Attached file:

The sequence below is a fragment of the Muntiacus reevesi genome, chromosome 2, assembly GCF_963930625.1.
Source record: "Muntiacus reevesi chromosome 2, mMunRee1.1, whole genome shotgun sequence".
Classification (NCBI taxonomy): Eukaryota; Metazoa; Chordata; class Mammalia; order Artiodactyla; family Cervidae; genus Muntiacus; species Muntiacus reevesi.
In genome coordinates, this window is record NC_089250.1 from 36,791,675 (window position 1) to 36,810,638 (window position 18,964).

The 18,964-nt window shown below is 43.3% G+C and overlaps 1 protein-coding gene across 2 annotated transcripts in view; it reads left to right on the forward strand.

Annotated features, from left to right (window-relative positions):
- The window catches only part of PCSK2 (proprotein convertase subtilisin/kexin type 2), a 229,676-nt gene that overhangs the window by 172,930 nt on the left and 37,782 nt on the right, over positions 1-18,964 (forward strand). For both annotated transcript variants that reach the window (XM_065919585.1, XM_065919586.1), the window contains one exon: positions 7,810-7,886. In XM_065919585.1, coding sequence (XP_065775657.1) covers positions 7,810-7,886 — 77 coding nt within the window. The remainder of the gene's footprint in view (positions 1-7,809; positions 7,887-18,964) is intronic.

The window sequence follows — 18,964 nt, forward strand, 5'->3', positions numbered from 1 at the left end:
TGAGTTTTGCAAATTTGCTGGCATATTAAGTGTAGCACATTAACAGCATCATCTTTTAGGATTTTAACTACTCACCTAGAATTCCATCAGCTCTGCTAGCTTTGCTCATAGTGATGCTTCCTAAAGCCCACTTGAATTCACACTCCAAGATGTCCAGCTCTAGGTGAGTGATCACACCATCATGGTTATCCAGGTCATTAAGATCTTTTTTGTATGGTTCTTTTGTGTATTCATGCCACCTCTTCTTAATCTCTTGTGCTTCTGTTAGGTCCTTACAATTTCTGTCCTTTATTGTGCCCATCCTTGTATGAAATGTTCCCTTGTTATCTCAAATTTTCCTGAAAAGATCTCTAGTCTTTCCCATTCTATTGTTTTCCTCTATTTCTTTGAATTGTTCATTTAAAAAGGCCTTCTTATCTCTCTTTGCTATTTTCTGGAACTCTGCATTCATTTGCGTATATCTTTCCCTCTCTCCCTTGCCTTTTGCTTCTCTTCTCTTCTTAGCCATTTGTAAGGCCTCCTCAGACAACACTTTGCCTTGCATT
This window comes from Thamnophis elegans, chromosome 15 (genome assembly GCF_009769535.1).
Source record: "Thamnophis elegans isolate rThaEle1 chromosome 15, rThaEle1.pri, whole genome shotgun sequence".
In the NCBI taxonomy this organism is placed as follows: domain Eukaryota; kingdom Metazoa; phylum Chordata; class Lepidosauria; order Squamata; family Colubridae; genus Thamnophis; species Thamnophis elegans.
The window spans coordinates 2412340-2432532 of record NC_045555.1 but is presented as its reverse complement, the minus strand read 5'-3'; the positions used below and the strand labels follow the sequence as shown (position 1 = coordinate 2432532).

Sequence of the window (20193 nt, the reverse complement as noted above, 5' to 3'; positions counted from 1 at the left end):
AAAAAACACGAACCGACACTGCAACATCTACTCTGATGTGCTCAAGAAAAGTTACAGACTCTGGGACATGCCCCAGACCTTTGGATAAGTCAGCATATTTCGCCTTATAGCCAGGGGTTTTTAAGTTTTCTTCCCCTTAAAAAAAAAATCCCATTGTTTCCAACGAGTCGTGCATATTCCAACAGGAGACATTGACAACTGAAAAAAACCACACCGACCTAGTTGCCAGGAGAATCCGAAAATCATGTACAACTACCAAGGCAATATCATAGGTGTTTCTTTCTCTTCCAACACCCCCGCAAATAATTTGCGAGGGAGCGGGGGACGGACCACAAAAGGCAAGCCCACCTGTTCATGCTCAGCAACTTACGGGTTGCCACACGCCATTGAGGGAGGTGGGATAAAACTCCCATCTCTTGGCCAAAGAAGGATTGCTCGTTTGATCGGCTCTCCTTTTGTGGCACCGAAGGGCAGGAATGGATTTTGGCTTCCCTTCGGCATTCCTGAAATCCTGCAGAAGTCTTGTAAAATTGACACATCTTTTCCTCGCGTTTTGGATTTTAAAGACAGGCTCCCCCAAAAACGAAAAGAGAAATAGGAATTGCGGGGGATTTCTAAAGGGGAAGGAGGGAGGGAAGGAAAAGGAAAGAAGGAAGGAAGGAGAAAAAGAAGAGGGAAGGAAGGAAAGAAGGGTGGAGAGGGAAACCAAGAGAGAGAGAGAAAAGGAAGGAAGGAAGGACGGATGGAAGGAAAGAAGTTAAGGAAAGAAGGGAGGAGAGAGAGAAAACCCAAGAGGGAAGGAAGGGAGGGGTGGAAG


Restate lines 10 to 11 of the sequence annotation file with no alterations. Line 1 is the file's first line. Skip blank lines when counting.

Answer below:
This window comes from Thamnophis elegans, chromosome 15 (genome assembly GCF_009769535.1).
Source record: "Thamnophis elegans isolate rThaEle1 chromosome 15, rThaEle1.pri, whole genome shotgun sequence".